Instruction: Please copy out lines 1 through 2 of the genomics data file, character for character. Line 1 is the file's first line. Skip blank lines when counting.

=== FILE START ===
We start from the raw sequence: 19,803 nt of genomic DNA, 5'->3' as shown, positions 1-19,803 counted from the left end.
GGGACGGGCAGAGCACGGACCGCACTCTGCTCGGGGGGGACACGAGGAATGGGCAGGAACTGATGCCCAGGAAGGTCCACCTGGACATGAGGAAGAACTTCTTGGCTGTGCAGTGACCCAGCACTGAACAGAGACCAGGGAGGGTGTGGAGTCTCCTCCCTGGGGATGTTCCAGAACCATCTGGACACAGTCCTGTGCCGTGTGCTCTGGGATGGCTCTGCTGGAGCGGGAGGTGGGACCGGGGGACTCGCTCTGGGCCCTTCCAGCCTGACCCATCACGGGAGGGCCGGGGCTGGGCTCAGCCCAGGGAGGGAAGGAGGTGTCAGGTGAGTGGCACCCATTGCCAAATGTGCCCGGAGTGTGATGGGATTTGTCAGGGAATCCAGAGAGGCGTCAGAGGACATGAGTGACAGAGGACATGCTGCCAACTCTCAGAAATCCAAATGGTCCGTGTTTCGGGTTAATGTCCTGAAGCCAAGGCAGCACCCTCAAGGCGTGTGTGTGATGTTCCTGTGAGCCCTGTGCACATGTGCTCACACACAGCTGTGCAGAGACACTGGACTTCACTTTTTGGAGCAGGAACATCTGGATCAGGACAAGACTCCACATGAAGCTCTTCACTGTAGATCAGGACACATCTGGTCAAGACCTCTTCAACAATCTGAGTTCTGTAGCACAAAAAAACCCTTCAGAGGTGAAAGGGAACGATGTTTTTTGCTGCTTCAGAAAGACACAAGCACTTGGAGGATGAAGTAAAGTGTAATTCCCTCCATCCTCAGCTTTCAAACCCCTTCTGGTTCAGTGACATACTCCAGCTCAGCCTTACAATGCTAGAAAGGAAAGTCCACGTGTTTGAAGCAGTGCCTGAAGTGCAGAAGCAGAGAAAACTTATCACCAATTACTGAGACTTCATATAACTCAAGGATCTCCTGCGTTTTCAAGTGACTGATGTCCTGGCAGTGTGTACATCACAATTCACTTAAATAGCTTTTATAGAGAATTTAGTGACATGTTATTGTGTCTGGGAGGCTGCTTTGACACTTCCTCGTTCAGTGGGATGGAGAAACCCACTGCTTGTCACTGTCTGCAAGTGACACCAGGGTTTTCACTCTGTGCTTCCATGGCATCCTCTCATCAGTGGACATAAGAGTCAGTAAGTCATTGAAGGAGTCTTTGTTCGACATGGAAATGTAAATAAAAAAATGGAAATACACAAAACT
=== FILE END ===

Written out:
We start from the raw sequence: 19,803 nt of genomic DNA, 5'->3' as shown, positions 1-19,803 counted from the left end.
GGGACGGGCAGAGCACGGACCGCACTCTGCTCGGGGGGGACACGAGGAATGGGCAGGAACTGATGCCCAGGAAGGTCCACCTGGACATGAGGAAGAACTTCTTGGCTGTGCAGTGACCCAGCACTGAACAGAGACCAGGGAGGGTGTGGAGTCTCCTCCCTGGGGATGTTCCAGAACCATCTGGACACAGTCCTGTGCCGTGTGCTCTGGGATGGCTCTGCTGGAGCGGGAGGTGGGACCGGGGGACTCGCTCTGGGCCCTTCCAGCCTGACCCATCACGGGAGGGCCGGGGCTGGGCTCAGCCCAGGGAGGGAAGGAGGTGTCAGGTGAGTGGCACCCATTGCCAAATGTGCCCGGAGTGTGATGGGATTTGTCAGGGAATCCAGAGAGGCGTCAGAGGACATGAGTGACAGAGGACATGCTGCCAACTCTCAGAAATCCAAATGGTCCGTGTTTCGGGTTAATGTCCTGAAGCCAAGGCAGCACCCTCAAGGCGTGTGTGTGATGTTCCTGTGAGCCCTGTGCACATGTGCTCACACACAGCTGTGCAGAGACACTGGACTTCACTTTTTGGAGCAGGAACATCTGGATCAGGACAAGACTCCACATGAAGCTCTTCACTGTAGATCAGGACACATCTGGTCAAGACCTCTTCAACAATCTGAGTTCTGTAGCACAAAAAAACCCTTCAGAGGTGAAAGGGAACGATGTTTTTTGCTGCTTCAGAAAGACACAAGCACTTGGAGGATGAAGTAAAGTGTAATTCCCTCCATCCTCAGCTTTCAAACCCCTTCTGGTTCAGTGACATACTCCAGCTCAGCCTTACAATGCTAGAAAGGAAAGTCCACGTGTTTGAAGCAGTGCCTGAAGTGCAGAAGCAGAGAAAACTTATCACCAATTACTGAGACTTCATATAACTCAAGGATCTCCTGCGTTTTCAAGTGACTGATGTCCTGGCAGTGTGTACATCACAATTCACTTAAATAGCTTTTATAGAGAATTTAGTGACATGTTATTGTGTCTGGGAGGCTGCTTTGACACTTCCTCGTTCAGTGGGATGGAGAAACCCACTGCTTGTCACTGTCTGCAAGTGACACCAGGGTTTTCACTCTGTGCTTCCATGGCATCCTCTCATCAGTGGACATAAGAGTCAGTAAGTCATTGAAGGAGTCTTTGTTCGACATGGAAATGTAAATAAAAAAATGGAAATACACAAAACT